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SOURCE: "Tolstoy's Teaching," in Tolstoy and His Problems, Grant Richards, 1902, pp. 25-36.
[In the following essay, Maude provides an overview of Tolstoy's religious and philosophical works.]
From his boyhood upwards, both when he listened to the still, small voice within, and when he observed things outside himself, Tolstoy felt, though not always with equal clearness, that life has a meaning and that man has power to progress towards what is good. The intervals of doubt and hesitation through which he passed, served to clarify and shape his certainty that morality is in the nature of things. Beginning with his earliest stories, and through all his writings, the reader may notice how Tolstoy's strenuous observation of things around him, and especially of what went on in his own consciousness, led him towards an understanding of life different from that of people whose creed is a matter of geography, and who have not worked at it themselves. He could not be content with a second-hand belief prepared and expressed for him by professional expounders.
In trying to give a brief outline of his present views, it will be convenient to confine the survey to works written since Anna Karénina was finished—say since 1878. And no more will here be attempted than to mention the chief subjects he has written about during the last twenty-five years, and to give a rough sketch of certain...
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SOURCE: "The Sick Soul," in The Varieties of Religious Experience: A Study in Human Nature, Longmans, Green and Co., 1902, pp. 149-57.
[James was an American philosopher best known for his philosophy of pragmatism. In the following essay, he examines the emotional crisis that led to Tolstoy's revelations as recounted in his Confession.]
Tolstoy has left us, in his book called My Confession, a wonderful account of the attack of melancholy which led him to his own religious conclusions. The latter in some respects are peculiar; but the melancholy presents two characters which make it a typical document for our present purpose. First it is a well-marked case of anhedonia, of passive loss of appetite for all life's values; and second, it shows how the altered and estranged aspect which the world assumed in consequence of this stimulated Tolstoy's intellect to a gnawing, carking questioning and effort for philosophic relief. I mean to quote Tolstoy at some length; but before doing so, I will make a general remark on each of these two points.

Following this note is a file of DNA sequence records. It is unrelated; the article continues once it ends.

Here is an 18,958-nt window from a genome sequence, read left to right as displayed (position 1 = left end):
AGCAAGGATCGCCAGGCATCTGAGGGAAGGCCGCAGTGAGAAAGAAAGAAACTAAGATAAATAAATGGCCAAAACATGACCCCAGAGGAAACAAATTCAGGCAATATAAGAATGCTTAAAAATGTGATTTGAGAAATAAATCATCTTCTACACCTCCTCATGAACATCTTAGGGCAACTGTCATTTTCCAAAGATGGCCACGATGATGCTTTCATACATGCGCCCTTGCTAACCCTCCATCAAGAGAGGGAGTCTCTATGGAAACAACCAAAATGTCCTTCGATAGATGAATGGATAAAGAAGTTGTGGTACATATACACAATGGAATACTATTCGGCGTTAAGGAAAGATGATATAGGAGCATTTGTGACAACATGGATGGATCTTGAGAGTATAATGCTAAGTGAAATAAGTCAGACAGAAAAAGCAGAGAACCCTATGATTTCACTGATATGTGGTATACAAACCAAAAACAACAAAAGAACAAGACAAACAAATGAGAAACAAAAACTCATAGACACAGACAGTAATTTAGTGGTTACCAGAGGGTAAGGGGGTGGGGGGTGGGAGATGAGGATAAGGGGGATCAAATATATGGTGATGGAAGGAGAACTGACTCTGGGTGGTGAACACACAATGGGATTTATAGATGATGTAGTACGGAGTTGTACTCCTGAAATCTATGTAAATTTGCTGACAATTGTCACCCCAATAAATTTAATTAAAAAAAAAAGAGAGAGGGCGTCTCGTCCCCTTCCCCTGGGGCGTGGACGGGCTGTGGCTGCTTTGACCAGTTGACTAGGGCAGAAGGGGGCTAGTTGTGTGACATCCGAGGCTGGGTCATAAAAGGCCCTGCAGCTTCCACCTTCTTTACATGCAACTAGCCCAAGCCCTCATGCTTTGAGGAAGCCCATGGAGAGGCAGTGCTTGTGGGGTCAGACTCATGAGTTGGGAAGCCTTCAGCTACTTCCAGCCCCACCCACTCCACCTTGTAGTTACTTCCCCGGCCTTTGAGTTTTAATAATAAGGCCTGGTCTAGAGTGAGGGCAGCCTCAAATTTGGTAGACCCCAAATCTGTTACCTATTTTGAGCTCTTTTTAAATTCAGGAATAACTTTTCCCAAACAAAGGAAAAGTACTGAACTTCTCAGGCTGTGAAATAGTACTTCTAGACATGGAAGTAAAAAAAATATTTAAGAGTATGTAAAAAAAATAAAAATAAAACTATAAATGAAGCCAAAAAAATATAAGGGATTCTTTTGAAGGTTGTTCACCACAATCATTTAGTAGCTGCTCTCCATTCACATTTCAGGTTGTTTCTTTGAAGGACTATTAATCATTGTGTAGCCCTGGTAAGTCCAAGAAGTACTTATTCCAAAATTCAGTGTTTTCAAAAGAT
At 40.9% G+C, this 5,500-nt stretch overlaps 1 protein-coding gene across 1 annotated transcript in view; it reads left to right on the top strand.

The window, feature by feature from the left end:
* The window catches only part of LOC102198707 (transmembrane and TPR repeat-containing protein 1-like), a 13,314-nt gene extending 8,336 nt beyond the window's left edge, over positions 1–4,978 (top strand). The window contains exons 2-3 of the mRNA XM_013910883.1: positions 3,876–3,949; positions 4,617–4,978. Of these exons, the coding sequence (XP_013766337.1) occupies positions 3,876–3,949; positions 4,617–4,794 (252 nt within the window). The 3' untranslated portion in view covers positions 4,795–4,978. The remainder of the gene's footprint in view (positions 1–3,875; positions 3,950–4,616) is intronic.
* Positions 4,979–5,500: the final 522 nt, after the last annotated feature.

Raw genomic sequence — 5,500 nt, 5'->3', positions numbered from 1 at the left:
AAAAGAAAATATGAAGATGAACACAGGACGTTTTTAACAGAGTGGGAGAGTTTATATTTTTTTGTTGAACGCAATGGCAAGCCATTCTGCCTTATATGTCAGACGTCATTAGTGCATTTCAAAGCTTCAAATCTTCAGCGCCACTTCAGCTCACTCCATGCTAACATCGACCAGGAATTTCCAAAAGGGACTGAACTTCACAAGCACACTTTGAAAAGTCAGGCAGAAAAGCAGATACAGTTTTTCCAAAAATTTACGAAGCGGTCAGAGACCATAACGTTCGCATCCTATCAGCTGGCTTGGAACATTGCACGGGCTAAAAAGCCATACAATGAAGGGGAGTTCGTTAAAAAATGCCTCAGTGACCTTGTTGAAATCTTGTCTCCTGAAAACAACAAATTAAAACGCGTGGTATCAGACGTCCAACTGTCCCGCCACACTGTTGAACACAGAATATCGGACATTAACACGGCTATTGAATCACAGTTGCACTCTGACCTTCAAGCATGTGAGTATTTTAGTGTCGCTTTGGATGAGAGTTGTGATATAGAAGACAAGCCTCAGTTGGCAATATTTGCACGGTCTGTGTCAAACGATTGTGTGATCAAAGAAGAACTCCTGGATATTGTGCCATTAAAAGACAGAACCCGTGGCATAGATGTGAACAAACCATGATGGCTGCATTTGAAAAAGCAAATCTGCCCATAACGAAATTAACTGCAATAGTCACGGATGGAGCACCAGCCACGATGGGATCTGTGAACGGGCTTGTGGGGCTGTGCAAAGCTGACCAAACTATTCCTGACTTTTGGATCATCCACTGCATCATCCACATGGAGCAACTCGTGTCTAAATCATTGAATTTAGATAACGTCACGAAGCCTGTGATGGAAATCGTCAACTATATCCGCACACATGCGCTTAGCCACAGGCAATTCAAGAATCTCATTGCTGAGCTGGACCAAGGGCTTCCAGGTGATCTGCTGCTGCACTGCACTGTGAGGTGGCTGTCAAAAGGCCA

First on our spiritual judgments and the sense of value in general.
It is notorious that facts are compatible with opposite emotional comments, since the same fact will inspire entirely different feelings in different persons, and at different times in the same person; and there is no rationally deducible connection between any...
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SOURCE: "Tolstoi as Prophet," in Gospels of Anarchy and Other Contemporary Studies, T. Fisher Unwin, 1908, pp. 105-31.
[In the following essay, Lee examines the major tenets of Tolstoy's philosophy and the ways in which it exemplifies his asceticism.]
In his religious and philosophical writings, Count Tolstoi would seem to represent the prophetic temperament in such incarnation as is likely to become the commonest, indeed perhaps the only possible, one in the near future. For, in the gradual disruption of dogmatic creeds, the man born to the prophetic quality and function tends more and more to be a heretic and an anarchist; to practise an exegesis backed by no authority; and to benefit or harass mankind, to exhibit to mankind the spectacle of prophecy, more and more obviously without any inspiration save the unquestioned one of his own individual constitution. The Prophet, being a type of humanity, represents certain impulses for good and evil existing in numbers of his fellow-creatures, is infact a specimen of a human force of the universe; and he not only displays in crudest isolation special tendencies making for life's greater fruitfulness or sterility, but also directs the scathing light of almost monomaniacal perception on matters which the average routine of existence neglects to our disadvantage. The Prophet is useful as a teacher; but still more useful as a lesson. It is in this double capacity...
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SOURCE: "Tolstoy's Confessions," in Pilgrims of the Lonely Road, Books for Libraries Press, Inc., 1913, pp. 281-334.
[In the following essay, Atkins provides a biographical and critical analysis of Tolstoy's Confession.]
The choice of some one representative figure in whom these studies may terminate is a wholly debatable matter. We are far, far past the time when any one man is great enough to speak for his entire age. We are in the midst of a smothering spiritual confusion and may indeed doubt whether any one will ever be able to speak for long periods and vast movements as Dante spoke for the mediaeval mind, Bunyan for the Puritan, or the Imitation of Christ for monastic gentleness and devotion. If we were considering solely the literature of lonely confession without reference to the fructifying and transforming influence of such confession we might well end with Amiel, for without doubt the Journal Intime of Amiel is, in the range, delicacy and haunting wonder of it, one of the very greatest of confessions. In its literary charm it stands quite apart and it is, moreover, a true revelation of a temper wholly distinctive of our own time. It voicesour own new sense of the wonder and mystery of life.